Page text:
If you’re investing in a flat, apartment or new-build house, you may find that they are under leasehold ownership terms. If you decide to invest in a leasehold property there are some mistakes that it’s important to avoid. In this series we explore the common mistakes leasehold investors make and how you can avoid them. Our first article explains one of the most common leasehold property investment pitfalls; doubling ground rents.
Leasehold is a legal agreement whereby you own the property but not the land it resides upon. The land remains the ownership of the freeholder.
What are doubling ground rents?
Ground rent is an annual charge the leaseholder must pay to the freeholder. A leaseholder is in effect a tenant on the freeholder’s land, so the ground rent is in effect the tenancy.
Most ground rents are only around £50 per year, but some leasehold properties come with a clause in the lease allowing doubling ground rents. These clauses state that the ground rate payable by the leaseholder will double on fixed dates during the tenancy.
This can create extremely high rates by the end of a lease. For example, if a ground rent is initially £150 and doubles every 10 years, by years 121 – 125 of the lease it will have reached £614,400 per year. Not only is this costly for the leaseholder, it can make the property very difficult to sell.
How to avoid leasehold property investment pitfalls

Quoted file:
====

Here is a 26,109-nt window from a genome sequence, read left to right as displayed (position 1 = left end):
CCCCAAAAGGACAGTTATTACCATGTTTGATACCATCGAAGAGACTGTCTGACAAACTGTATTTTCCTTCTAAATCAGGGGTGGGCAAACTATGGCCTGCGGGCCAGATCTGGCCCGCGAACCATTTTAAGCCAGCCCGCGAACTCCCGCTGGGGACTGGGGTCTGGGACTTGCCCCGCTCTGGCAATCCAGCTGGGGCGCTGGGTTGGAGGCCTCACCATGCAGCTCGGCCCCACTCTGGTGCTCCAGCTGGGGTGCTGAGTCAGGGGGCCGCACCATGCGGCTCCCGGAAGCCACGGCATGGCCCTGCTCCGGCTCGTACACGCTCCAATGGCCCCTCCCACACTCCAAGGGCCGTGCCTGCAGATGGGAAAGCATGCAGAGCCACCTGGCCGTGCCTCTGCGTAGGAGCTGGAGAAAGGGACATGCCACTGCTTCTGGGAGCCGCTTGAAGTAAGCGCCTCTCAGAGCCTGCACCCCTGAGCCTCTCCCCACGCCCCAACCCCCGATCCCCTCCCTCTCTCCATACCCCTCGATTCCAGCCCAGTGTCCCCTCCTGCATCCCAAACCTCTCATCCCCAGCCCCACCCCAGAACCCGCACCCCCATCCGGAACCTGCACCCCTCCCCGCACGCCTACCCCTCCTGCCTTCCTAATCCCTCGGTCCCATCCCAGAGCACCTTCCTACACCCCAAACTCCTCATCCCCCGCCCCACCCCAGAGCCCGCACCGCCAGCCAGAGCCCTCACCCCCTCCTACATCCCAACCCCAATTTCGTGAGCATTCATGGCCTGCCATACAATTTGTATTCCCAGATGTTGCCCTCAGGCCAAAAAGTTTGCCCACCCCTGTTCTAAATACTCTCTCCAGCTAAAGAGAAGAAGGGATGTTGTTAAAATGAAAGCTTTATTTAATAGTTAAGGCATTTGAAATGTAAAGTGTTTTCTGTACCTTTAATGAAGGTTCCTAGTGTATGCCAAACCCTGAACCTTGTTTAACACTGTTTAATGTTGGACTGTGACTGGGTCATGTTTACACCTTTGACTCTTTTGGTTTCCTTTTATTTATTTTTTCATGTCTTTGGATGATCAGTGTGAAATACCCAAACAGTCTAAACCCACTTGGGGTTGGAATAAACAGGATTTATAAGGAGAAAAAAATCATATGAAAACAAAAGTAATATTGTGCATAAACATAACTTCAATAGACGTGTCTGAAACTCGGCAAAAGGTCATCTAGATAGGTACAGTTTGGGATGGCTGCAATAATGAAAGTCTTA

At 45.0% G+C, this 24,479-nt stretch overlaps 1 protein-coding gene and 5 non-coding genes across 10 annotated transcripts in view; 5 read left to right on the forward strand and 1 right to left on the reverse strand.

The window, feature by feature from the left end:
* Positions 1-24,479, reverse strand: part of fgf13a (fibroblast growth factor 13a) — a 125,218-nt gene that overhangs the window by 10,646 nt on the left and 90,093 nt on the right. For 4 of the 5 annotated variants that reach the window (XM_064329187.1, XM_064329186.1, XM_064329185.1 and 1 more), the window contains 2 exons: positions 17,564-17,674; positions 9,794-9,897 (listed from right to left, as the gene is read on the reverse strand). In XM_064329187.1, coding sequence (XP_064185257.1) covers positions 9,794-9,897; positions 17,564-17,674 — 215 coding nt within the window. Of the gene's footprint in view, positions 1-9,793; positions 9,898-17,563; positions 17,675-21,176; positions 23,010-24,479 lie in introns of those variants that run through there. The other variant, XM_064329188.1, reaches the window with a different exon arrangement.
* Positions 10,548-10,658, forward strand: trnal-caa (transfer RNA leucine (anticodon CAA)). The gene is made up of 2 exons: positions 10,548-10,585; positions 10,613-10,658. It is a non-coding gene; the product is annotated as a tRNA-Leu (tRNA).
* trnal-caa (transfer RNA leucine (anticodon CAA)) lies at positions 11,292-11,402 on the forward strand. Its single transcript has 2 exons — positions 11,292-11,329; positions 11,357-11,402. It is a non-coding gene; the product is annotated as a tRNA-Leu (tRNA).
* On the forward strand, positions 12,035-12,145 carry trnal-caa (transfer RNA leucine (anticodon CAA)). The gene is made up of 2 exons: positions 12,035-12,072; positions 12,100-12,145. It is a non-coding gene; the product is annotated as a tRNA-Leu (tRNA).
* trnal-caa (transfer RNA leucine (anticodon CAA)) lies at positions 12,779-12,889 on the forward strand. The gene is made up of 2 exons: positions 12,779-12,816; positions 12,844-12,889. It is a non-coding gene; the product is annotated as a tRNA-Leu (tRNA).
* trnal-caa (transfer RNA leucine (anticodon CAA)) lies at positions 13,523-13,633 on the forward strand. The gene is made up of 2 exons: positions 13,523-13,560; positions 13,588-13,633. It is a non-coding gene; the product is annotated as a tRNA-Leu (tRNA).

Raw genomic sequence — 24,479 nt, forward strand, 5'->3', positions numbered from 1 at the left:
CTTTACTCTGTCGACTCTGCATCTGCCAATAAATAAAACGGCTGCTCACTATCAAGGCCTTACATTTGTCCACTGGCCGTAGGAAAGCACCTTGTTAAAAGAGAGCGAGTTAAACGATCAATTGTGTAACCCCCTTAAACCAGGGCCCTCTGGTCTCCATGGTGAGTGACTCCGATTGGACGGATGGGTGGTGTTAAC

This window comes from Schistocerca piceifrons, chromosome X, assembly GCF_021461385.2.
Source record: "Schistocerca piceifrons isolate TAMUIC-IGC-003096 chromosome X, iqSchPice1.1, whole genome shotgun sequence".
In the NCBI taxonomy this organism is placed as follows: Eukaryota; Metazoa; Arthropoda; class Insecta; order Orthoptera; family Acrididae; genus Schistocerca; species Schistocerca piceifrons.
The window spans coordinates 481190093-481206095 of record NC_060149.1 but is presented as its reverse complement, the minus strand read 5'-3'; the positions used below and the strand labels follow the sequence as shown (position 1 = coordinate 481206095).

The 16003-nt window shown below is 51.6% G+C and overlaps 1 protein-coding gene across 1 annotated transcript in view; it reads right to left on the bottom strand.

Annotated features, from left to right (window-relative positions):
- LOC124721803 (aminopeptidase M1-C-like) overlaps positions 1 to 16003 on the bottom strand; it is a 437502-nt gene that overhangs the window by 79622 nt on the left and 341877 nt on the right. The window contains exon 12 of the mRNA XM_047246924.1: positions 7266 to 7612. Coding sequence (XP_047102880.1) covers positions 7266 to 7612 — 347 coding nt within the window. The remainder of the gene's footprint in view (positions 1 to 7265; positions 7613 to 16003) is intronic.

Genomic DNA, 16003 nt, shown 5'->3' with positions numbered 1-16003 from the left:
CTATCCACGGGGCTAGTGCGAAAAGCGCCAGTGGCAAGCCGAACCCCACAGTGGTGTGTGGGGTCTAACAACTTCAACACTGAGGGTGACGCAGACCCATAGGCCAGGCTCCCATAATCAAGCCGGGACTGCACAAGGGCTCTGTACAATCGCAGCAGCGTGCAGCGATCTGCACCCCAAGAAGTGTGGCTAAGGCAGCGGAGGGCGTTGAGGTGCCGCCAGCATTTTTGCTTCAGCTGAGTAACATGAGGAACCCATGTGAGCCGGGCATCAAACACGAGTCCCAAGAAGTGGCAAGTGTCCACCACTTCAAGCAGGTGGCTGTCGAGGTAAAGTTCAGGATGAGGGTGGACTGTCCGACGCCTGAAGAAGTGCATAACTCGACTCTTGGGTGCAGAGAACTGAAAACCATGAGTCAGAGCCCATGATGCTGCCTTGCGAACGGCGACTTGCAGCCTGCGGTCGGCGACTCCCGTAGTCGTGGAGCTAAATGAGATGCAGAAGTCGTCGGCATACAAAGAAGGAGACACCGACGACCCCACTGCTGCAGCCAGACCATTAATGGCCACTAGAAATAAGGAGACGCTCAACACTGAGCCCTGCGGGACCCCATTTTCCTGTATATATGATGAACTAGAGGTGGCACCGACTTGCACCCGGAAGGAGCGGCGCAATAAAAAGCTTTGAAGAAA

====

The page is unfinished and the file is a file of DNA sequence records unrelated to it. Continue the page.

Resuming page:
In order to avoid being caught out by doubling ground rents, before you buy a property it’s important you check the contract carefully. If you want to use a mortgage to buy your property, don’t buy anything with a doubling ground rent as lenders won’t agree to a mortgage.
If you want to buy a property that has this in the contract, you can approach the seller to amend the clause to a fixed ground rent. The landlord may want a premium paid in return as compensation, but you can ask the seller to bear the cost.
If the contract cannot be amended there is still the option to exercise your legal rights. Under Section 42 of the Leasehold Reform, Housing and Urban Development Act 1993, the leaseholder can serve a notice that exercises a statutory right to obtain a lease extension of 90 years, but which will reduce the ground rent to nothing.
It is important the seller services this notice before completion and then assigns it to you, as this right can only be exercised by someone who has held the lease for a minimum of two years. You must also ensure that the price you pay for the property reflects any costs you will incur in obtaining the lease extension following sale of the property.